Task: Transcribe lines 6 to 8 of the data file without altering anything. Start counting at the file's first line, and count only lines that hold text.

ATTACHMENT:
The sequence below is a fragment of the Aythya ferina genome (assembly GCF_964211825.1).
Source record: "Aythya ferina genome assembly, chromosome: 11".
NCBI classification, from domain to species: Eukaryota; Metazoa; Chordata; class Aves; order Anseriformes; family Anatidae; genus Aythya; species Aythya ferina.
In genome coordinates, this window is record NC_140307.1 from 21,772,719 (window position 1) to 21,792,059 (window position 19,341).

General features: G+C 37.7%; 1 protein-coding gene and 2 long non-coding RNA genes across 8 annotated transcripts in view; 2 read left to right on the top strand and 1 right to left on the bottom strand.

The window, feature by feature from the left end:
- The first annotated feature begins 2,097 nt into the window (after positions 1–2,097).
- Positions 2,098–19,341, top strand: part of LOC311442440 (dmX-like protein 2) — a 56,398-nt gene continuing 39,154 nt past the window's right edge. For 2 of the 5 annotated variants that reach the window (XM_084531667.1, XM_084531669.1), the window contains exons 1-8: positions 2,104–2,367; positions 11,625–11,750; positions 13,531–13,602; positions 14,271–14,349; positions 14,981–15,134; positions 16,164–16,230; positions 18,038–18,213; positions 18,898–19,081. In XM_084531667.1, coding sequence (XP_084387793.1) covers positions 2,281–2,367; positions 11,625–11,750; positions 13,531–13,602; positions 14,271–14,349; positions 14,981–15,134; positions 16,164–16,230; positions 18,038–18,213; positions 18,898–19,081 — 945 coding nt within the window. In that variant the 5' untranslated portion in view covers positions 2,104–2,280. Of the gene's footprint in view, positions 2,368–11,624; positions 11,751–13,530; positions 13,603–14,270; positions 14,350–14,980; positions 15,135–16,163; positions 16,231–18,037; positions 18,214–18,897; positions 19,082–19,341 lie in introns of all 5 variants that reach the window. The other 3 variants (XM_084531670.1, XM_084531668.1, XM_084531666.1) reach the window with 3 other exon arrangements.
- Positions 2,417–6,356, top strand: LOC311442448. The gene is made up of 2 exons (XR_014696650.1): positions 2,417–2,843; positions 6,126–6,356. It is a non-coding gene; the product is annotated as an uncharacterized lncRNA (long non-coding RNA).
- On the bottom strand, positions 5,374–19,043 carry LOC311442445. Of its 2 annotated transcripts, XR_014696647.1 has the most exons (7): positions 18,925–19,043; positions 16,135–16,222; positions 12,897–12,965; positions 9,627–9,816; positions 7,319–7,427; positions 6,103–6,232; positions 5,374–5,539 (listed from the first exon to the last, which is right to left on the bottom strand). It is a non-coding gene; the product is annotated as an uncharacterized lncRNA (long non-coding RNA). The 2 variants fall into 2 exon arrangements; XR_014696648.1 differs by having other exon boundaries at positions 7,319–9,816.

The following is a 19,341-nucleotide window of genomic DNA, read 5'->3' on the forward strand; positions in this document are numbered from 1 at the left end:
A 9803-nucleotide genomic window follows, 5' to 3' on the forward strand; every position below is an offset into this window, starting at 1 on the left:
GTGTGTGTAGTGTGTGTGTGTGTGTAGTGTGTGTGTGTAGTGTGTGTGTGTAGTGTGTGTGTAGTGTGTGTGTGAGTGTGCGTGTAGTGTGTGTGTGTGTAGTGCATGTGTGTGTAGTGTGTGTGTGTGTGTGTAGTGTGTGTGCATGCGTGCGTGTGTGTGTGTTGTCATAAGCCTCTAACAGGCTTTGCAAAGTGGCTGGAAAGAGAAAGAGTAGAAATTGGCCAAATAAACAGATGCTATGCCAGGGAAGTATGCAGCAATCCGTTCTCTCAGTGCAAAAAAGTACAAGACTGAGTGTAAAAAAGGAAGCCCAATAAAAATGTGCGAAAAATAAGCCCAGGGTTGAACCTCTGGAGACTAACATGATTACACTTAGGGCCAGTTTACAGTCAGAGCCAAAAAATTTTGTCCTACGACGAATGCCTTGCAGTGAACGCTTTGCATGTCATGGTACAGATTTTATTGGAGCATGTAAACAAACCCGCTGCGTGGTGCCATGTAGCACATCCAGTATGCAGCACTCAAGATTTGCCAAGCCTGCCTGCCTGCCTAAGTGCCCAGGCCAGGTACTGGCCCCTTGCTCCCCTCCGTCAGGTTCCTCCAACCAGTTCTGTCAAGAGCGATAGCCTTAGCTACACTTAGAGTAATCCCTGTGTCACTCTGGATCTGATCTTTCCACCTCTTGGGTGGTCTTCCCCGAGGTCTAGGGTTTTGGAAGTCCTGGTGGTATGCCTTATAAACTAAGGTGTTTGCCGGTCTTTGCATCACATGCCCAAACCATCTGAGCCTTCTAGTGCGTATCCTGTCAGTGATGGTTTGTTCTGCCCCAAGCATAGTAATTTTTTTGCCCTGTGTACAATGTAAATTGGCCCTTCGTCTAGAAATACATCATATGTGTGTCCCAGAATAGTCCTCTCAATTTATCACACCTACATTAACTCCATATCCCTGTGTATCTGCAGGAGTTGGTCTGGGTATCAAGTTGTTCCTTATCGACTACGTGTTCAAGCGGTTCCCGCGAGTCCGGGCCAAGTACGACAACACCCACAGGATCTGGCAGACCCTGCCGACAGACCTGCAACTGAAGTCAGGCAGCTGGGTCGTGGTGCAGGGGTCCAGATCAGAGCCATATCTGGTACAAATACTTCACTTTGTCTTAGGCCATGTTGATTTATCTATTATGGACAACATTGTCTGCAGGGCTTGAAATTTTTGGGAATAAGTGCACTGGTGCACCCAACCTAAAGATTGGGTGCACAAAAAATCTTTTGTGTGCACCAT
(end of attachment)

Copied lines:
The window, feature by feature from the left end:
- The first annotated feature begins 2,097 nt into the window (after positions 1–2,097).
- Positions 2,098–19,341, top strand: part of LOC311442440 (dmX-like protein 2) — a 56,398-nt gene continuing 39,154 nt past the window's right edge. For 2 of the 5 annotated variants that reach the window (XM_084531667.1, XM_084531669.1), the window contains exons 1-8: positions 2,104–2,367; positions 11,625–11,750; positions 13,531–13,602; positions 14,271–14,349; positions 14,981–15,134; positions 16,164–16,230; positions 18,038–18,213; positions 18,898–19,081. In XM_084531667.1, coding sequence (XP_084387793.1) covers positions 2,281–2,367; positions 11,625–11,750; positions 13,531–13,602; positions 14,271–14,349; positions 14,981–15,134; positions 16,164–16,230; positions 18,038–18,213; positions 18,898–19,081 — 945 coding nt within the window. In that variant the 5' untranslated portion in view covers positions 2,104–2,280. Of the gene's footprint in view, positions 2,368–11,624; positions 11,751–13,530; positions 13,603–14,270; positions 14,350–14,980; positions 15,135–16,163; positions 16,231–18,037; positions 18,214–18,897; positions 19,082–19,341 lie in introns of all 5 variants that reach the window. The other 3 variants (XM_084531670.1, XM_084531668.1, XM_084531666.1) reach the window with 3 other exon arrangements.